Colorado Legislative Council Staff

STATE

CONDITIONAL FISCAL IMPACT

Drafting Number:

Prime Sponsor(s):

LLS 99-0182

Sen. Dyer

 

Date:

Bill Status:

Fiscal Analyst:

January 14, 1999

Senate Business Affairs

Will Meyer (866-4976)

 

TITLE:            CONCERNING THE RULE-MAKING AUTHORITY OF THE DIRECTOR OF THE DIVISION OF WORKERS' COMPENSATION.



Fiscal Impact Summary

FY 1999/2000

FY 2000/2001

State Revenues

Cash Fund


 


 

State Expenditures

Cash Fund


 


Future Contract Costs

FTE Position Change

0.0 FTE

0.0 FTE

Other State Impact: None identified

Effective Date: Upon signature of the Governor

Appropriation Summary for FY 1999-2000: No appropriation required for FY 1999/00; however an appropriation would likely be required in FY 2000/01.

Local Government Impact: None identified



Summary of Legislation


            The bill prohibits the director of the Division of Workers' Compensation from adopting rules that increase or decrease workers' compensation benefits or increase or decrease the overall cost of administering the Workers' Compensation Act. The bill provides for a exception to this prohibition with regard to the rules establishing the state average weekly wage and the medical fee schedule. The bill would become effective upon signature and would apply to cases of injuries occurring on or after that date.



State Expenditures


            The rule making procedure currently utilized by the division is provided for in Section 24-4-103 (4.5)(a)(II), C.R.S., of the State Administrative Procedure Act. It requires a state agency to provide "to the extent practicable, a description of the probable quantitative" impact of a proposed rule, "economic or otherwise". Subsection (4.5)(d) provides that, "If the agency has made a good faith effort to comply...the rule shall not be invalidated on the grounds that the contents of the regulatory analysis are insufficient or inaccurate". The provisions of this bill will require a level of analysis beyond what is currently required. The division indicates that it will be necessary to contract with outside consultants who have the necessary expertise to perform a comprehensive analysis to ensure that a proposed change would not have the effect of increasing or decreasing benefits or increasing or decreasing the overall costs of administering the Workers' Compensation Act.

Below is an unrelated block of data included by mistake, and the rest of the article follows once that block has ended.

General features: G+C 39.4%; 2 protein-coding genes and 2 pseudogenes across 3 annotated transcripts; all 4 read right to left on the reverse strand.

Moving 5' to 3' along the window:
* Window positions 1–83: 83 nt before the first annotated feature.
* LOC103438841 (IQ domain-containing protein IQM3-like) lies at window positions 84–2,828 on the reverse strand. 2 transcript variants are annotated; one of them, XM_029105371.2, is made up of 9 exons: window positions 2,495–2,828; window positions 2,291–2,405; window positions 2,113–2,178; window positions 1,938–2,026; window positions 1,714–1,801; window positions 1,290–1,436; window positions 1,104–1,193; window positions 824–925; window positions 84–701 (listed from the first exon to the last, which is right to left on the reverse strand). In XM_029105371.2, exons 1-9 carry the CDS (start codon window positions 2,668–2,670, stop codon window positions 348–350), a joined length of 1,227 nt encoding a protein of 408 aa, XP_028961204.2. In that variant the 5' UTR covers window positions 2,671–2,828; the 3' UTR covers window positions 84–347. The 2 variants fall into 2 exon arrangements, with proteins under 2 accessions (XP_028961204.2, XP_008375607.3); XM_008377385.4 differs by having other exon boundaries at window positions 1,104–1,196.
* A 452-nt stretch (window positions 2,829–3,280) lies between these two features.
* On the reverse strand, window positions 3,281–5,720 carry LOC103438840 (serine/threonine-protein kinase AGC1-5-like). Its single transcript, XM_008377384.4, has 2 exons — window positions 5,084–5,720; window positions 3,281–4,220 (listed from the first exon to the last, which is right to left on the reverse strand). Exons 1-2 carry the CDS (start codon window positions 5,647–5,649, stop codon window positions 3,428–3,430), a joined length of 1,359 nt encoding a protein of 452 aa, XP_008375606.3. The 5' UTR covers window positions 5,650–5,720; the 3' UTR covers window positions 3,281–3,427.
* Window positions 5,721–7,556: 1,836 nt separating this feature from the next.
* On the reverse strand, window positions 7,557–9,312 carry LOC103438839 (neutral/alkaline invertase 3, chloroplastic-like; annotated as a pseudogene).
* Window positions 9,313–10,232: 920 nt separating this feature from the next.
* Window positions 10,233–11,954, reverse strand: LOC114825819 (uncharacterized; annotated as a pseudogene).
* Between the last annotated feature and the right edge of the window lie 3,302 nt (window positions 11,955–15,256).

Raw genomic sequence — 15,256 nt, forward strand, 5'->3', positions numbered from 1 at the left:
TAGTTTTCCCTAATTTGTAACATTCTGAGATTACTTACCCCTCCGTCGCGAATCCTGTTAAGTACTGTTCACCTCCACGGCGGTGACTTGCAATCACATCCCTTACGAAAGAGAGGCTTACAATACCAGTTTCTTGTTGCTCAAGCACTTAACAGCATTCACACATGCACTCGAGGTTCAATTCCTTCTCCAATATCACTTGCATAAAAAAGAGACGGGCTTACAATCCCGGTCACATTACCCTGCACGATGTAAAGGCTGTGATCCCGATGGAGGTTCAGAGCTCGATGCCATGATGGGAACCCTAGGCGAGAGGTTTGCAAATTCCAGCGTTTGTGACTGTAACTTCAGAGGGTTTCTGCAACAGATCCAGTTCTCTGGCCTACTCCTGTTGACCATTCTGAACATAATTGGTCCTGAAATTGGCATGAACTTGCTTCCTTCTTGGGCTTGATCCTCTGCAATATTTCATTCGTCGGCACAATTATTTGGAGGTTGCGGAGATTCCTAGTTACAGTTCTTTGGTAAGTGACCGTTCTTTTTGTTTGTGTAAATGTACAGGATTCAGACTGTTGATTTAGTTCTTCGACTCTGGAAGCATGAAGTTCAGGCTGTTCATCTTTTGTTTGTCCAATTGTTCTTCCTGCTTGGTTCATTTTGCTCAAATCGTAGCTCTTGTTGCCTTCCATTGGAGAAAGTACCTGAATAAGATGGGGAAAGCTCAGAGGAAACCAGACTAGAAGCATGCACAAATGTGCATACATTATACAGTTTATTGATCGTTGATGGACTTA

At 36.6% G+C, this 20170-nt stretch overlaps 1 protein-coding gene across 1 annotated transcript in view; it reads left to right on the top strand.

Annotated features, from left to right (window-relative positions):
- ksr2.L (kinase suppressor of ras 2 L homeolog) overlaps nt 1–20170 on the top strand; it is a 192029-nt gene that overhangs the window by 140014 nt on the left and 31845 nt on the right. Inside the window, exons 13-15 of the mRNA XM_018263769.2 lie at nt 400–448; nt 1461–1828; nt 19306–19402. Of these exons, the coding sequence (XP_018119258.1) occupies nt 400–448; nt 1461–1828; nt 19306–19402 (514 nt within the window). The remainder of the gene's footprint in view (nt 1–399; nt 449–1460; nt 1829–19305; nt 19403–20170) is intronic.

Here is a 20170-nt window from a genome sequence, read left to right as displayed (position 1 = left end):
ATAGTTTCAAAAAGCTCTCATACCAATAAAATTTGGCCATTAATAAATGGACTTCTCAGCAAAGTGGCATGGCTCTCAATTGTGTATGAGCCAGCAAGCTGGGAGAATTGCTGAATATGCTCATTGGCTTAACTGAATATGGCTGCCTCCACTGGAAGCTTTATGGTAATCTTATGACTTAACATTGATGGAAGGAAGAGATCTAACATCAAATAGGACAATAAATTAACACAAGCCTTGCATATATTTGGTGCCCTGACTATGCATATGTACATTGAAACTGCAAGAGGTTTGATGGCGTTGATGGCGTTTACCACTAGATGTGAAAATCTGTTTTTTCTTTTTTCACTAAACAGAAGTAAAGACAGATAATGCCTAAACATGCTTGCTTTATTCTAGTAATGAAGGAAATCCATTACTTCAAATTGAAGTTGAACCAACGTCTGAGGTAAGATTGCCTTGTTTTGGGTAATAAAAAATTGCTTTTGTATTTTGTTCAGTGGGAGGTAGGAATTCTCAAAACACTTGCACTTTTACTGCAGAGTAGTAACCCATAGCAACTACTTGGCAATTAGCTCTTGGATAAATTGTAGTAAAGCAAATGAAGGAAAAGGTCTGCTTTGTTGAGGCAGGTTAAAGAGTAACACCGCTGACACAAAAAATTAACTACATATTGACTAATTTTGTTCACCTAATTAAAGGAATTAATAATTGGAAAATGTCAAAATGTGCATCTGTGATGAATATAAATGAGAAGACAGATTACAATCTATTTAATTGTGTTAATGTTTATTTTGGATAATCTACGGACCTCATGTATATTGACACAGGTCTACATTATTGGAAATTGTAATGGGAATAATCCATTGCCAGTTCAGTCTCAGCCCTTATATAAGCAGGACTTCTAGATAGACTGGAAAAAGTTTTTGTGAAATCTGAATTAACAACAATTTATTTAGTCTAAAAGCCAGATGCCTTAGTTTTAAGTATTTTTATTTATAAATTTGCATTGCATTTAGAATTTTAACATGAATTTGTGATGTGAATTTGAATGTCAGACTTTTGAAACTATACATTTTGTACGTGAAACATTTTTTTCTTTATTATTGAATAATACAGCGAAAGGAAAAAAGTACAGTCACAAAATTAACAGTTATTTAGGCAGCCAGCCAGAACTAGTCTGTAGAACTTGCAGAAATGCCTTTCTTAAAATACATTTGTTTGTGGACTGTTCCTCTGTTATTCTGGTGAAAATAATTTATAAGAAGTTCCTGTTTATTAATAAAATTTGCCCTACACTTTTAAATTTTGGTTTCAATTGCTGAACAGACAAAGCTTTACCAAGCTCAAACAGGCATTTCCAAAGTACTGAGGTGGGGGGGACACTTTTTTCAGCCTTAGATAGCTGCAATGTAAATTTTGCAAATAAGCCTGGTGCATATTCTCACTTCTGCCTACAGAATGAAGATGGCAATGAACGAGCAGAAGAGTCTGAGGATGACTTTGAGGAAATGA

There are rules establishing ten injury specific treatment guidelines that will be affected by this bill. These treatment guidelines need to be updated to add, change, or delete diagnostic treatment procedures and to stay current with medical advancements. New guidelines were adopted last year, and the other guidelines were updated. As a result, no rules establishing or changing treatment guidelines will be needed in FY 1999/00. However, a number of these guidelines may need to be changed in the following fiscal year. The number that may need to be changed cannot be accurately estimated at this time.


            The division will contract with an actuarial firm to analyze the proposed changes. Based on the division's most recent experience, it is estimated that it will cost $33,000 to evaluate a single rule change. If more than one rule were changed, the cost of analysis, per rule, would likely decline significantly. The actual cost to conduct a comprehensive analysis in FY 2000/01 will depend on the ability of the division to successfully contract with an actuarial firm and the number of rule changes proposed. It is not possible to estimate the costs of this bill for FY 2000/01.



State Appropriations


            This fiscal note implies that no appropriation should be required in FY 1999/00. However, a future appropriation may be required in FY 2000/01.



Departments Contacted


            Labor and Employment